Global Initiative for Childhood Cancer

Adequate and effective investment is often considered the achilles heel of global cancer control.

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Cancer in children

While relatively rare compared with the burden of cancer in adults, childhood cancer is an important cause of child mortality worldwide. In high-income countries and a growing number of middle-income countries, childhood cancer is now a leading cause of death in children and adolescents. Globally, approximately 300,000 cancers are diagnosed each year in those younger than 19 years of age. The numbers are considered by experts as gross underestimates given that 80% of childhood cancer occurs in low- and middle-income countries (LMICs) where there are no or limited cancer registries.[1]

Over the last decades, there have been remarkable advances in the treatment of childhood cancer. For children diagnosed with cancer in high-income countries, approximately 80% survive five years or more after the diagnosis of cancer. However, in many LMICs, survival rates are drastically lower, frequently not reaching more than 30% in a number of settings and, in some countries, falling below 10%. Unfortunately, for many children, particularly in LMICs, cancer is often detected at an advanced stage and too late for effective treatment.

What is the initiative’s objective?

In 2018, WHO launched a new initiative with the objective of increasing child cancer survival rates to at least 60% globally and alleviating suffering of all children by 2030. This has the potential to save an additional 1 million children, while also improving quality of life for all. Addressing childhood cancer is part of the implementation of the Cancer Resolution adopted in May 2017 by the World Health Assembly which urges governments and WHO to accelerate action to achieve the targets specified in the Global Action Plan and 2030 UN Agenda for Sustainable Development to reduce premature mortality from cancer.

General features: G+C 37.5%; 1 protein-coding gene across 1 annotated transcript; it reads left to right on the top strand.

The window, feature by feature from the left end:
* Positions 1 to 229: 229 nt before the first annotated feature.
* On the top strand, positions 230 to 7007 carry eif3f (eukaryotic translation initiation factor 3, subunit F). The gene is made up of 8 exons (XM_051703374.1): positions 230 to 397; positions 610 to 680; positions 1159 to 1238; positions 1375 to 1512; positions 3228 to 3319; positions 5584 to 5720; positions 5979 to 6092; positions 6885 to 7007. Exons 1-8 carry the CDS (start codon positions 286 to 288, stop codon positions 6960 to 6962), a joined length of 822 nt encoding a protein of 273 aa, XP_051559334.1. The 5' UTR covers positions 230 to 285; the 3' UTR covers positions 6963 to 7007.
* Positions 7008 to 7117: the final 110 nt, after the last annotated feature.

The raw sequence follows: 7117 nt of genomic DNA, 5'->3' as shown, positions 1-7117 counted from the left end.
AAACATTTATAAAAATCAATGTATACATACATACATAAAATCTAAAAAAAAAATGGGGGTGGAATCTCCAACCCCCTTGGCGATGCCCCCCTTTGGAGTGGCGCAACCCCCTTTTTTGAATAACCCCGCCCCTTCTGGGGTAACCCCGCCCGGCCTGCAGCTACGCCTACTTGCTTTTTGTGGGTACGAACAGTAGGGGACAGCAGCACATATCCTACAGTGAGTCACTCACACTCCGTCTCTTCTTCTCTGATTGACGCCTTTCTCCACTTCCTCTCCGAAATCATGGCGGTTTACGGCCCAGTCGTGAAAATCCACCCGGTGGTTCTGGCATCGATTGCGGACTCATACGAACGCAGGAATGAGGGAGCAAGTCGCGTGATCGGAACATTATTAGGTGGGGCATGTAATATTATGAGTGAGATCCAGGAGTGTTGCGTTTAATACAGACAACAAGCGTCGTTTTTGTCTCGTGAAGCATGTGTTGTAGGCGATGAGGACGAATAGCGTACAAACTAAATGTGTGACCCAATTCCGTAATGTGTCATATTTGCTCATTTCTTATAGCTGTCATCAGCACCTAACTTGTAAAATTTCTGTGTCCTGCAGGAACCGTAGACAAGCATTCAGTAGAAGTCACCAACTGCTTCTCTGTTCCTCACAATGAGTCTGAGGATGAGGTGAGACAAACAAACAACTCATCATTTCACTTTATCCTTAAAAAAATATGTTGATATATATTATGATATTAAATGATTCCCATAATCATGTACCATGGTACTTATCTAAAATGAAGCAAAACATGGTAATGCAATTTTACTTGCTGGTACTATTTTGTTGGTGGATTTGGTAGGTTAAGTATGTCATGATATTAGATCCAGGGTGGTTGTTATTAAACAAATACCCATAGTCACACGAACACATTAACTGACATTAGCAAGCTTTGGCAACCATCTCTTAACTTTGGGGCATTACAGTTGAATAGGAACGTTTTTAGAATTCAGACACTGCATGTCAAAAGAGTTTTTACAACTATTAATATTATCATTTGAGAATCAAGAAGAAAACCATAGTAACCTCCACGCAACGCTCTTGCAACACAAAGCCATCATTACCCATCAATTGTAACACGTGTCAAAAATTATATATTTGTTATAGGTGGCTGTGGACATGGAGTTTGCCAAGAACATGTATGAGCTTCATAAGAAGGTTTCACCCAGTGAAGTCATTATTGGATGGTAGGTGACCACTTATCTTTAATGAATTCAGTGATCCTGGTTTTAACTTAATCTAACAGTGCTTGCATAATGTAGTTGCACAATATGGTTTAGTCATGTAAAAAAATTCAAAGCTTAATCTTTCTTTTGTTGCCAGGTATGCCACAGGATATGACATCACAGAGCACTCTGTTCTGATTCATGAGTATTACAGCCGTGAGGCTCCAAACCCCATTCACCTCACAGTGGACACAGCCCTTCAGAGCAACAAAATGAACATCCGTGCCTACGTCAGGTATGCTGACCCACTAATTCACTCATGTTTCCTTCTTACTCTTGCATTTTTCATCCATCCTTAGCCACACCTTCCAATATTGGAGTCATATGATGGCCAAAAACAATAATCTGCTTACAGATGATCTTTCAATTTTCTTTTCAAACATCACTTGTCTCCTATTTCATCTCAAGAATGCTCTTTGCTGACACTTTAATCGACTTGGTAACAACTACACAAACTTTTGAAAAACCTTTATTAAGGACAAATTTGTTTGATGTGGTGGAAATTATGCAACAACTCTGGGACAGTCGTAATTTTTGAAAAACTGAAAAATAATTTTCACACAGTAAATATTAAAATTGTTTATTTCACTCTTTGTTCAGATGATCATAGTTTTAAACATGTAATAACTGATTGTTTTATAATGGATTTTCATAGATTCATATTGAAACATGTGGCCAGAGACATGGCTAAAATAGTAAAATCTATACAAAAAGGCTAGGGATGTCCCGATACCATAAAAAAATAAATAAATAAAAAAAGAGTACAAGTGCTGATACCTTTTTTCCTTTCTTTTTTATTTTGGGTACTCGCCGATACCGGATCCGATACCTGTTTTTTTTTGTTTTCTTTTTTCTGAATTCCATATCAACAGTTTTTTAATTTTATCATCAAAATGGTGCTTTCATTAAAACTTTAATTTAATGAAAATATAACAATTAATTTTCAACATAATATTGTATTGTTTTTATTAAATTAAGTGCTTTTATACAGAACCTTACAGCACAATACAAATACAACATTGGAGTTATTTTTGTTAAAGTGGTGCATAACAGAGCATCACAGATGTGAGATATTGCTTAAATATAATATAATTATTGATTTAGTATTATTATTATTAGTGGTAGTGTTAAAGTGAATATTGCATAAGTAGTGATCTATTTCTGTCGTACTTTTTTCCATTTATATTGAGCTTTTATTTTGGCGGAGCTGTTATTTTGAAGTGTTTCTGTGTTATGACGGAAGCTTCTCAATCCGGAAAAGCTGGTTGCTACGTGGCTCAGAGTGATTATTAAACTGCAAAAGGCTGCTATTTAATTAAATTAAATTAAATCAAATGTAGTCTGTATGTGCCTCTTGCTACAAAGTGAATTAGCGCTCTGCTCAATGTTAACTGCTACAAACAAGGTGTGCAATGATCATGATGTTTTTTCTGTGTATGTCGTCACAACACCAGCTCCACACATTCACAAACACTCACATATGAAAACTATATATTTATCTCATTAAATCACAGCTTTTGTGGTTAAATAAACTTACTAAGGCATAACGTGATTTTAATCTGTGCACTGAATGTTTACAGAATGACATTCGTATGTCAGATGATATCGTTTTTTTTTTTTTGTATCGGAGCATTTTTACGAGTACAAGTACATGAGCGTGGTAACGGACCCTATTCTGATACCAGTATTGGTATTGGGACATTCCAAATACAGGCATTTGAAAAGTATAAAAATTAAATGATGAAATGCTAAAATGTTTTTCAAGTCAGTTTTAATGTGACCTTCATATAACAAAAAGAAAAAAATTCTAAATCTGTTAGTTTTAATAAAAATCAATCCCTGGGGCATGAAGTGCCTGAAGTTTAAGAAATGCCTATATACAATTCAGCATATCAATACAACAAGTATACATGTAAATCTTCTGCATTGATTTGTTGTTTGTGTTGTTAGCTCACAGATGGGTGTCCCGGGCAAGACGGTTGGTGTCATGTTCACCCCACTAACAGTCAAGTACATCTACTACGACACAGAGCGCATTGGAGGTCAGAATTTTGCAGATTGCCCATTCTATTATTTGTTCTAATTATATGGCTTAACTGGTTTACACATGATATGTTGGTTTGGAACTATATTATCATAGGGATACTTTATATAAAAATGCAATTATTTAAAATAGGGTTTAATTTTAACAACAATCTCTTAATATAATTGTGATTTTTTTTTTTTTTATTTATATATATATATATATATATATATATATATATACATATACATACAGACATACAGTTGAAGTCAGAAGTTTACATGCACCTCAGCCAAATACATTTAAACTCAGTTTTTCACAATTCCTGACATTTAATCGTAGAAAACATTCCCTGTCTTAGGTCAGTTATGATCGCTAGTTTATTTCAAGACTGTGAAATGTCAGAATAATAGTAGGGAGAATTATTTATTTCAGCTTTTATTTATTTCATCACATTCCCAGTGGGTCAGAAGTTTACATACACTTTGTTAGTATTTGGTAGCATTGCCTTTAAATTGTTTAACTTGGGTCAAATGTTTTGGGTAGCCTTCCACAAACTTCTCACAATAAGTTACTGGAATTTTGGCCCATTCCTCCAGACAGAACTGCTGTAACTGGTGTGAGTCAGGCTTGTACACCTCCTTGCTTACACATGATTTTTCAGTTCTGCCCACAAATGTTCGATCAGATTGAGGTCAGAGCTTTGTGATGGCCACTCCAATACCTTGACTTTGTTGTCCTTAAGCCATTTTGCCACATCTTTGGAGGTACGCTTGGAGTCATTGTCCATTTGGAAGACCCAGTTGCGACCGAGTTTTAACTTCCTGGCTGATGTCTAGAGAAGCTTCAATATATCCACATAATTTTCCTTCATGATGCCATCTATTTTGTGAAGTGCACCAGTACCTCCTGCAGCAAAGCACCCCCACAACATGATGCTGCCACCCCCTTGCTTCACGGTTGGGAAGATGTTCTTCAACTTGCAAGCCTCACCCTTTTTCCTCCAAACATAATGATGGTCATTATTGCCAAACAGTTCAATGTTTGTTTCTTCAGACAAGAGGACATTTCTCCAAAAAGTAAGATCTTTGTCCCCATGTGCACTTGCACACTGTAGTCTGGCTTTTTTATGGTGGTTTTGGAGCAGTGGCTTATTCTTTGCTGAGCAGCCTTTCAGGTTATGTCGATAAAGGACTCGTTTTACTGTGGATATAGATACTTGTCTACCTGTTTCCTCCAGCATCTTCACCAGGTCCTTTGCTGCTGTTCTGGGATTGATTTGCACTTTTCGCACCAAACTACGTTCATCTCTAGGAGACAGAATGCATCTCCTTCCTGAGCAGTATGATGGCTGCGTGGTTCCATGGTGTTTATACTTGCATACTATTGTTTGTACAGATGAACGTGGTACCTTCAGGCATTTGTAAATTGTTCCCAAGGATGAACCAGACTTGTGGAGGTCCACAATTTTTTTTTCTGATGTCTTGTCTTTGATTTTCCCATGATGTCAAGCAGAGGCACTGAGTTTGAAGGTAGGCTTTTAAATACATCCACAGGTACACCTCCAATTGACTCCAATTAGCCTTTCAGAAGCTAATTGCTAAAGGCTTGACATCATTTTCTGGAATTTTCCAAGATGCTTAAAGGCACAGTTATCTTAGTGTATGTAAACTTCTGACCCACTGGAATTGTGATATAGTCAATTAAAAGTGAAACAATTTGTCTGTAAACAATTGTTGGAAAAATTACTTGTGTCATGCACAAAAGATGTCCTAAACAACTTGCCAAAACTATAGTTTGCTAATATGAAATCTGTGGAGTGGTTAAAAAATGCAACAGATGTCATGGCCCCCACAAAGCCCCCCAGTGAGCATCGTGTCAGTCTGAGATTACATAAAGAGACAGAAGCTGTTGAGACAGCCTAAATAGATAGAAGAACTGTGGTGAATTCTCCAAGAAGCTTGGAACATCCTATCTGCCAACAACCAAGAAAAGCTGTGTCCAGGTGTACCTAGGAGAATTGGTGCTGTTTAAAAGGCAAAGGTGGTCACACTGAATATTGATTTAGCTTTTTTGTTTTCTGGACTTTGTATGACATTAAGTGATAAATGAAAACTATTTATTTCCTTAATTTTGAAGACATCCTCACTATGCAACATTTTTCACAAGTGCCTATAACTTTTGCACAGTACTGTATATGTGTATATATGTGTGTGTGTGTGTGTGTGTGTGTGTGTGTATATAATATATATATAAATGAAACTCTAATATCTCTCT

The WHO has called on experts worldwide to be part of this effort to:

  1. Increase the capacity of countries to deliver quality services for children with cancer  
  2. Increase the prioritisation of childhood cancer at global, regional and national levels 

The global initiative for childhood cancer involves experts from many different organisations around the world, including hospitals, research centres, UN organisations, NGOs, and civil society organisations to:

  • increase political commitment for childhood cancer diagnosis and treatment
  • support governments to develop high-quality cancer centres and regional satellites to ensure early and accurate diagnosis and effective treatment for children with cancer
  • develop standards and tools to guide the planning and implementation of interventions for early diagnosis, treatment and palliative and survivorship care inclusive of the needs of childhood cancers
  • improve access to affordable and essential medicines and technologies
  • support governments to safeguard families of children with cancer from financial ruin and social isolation as a result of cancer care.

UICC's impact

UICC is part of the Global Initiative for Childhood Cancer and working with WHO on planning and advocacy. The Knowledge, Advocacy and Policy (KAP) team participates in working group discussions related to financing, governance and policy development as part of the technical packages being developed through the initiative.

UICC is also working with its members to involve key stakeholders to raise awareness on childhood cancer interventions nationally, regionally and globally, and to develop and share advocacy material and messages for policymakers. The aim is to improve accountability in implementing essential measures to tackle this important public health issue.

Last update

Thursday 12 January 2023

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